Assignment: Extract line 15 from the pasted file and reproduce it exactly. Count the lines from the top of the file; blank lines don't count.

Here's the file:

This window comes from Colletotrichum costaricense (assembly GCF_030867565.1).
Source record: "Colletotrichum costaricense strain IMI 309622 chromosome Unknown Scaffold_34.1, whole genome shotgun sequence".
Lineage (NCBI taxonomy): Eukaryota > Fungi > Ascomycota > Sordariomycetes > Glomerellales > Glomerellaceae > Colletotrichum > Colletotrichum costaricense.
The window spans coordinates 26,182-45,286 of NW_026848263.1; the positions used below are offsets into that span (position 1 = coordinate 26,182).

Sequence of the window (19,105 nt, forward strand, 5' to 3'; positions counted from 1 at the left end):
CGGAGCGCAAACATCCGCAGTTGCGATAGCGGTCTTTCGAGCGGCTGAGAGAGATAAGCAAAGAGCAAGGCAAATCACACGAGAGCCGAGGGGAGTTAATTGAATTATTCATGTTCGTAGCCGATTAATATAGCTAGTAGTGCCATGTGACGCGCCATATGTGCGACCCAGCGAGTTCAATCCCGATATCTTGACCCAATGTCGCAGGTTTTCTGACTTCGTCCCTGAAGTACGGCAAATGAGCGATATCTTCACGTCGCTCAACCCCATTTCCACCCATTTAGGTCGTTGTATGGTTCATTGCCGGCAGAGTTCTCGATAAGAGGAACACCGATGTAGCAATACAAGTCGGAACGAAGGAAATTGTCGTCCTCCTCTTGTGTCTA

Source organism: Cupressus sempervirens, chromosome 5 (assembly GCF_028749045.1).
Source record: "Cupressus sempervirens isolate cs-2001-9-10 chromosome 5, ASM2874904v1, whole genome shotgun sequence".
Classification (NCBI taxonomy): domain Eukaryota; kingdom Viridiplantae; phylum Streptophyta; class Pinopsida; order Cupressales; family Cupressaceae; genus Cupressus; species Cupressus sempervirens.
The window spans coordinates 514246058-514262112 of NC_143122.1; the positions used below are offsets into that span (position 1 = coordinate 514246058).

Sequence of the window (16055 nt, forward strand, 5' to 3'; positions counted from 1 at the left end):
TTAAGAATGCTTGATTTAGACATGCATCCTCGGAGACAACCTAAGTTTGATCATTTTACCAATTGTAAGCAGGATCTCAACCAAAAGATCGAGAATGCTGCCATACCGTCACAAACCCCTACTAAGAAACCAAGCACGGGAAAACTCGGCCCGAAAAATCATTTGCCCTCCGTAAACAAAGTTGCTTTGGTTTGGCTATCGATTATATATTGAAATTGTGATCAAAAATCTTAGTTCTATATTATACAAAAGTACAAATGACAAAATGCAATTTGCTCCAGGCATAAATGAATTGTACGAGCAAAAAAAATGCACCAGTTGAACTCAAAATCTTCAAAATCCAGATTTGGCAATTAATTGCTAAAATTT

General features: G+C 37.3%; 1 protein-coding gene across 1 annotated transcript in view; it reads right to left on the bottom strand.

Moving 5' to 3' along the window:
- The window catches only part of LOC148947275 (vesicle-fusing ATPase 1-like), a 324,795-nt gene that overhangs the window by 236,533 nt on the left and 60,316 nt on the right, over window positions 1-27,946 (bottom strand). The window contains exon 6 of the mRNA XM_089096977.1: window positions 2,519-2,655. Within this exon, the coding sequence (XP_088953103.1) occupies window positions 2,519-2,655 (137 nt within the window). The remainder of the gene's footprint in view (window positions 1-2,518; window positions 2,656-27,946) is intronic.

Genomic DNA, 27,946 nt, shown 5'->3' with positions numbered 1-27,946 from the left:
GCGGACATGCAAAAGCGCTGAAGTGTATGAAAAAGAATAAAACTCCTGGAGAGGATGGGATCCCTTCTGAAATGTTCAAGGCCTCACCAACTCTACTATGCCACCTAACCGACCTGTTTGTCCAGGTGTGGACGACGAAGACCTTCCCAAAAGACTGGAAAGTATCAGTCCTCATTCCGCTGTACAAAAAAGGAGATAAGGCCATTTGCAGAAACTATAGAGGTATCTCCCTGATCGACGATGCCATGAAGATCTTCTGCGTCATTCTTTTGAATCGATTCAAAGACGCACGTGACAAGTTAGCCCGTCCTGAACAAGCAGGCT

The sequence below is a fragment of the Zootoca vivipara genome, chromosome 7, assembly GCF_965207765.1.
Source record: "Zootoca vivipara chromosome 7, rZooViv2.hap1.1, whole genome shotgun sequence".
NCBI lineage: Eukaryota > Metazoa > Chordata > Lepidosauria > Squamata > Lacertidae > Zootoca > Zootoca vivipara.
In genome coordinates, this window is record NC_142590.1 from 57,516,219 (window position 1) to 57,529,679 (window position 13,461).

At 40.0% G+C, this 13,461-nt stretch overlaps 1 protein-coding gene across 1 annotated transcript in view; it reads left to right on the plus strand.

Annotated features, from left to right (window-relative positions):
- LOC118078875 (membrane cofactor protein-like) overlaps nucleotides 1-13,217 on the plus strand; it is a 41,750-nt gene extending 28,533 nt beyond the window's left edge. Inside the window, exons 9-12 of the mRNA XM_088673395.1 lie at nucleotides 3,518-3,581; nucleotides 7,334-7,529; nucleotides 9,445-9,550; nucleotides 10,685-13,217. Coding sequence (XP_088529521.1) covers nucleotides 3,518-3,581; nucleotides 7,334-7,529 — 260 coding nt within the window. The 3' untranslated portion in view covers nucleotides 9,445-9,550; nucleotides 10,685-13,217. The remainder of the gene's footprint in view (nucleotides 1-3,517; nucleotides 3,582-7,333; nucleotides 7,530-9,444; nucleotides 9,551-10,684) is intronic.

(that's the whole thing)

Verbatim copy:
- The window catches only part of LOC148947275 (vesicle-fusing ATPase 1-like), a 324,795-nt gene that overhangs the window by 236,533 nt on the left and 60,316 nt on the right, over window positions 1-27,946 (bottom strand). The window contains exon 6 of the mRNA XM_089096977.1: window positions 2,519-2,655. Within this exon, the coding sequence (XP_088953103.1) occupies window positions 2,519-2,655 (137 nt within the window). The remainder of the gene's footprint in view (window positions 1-2,518; window positions 2,656-27,946) is intronic.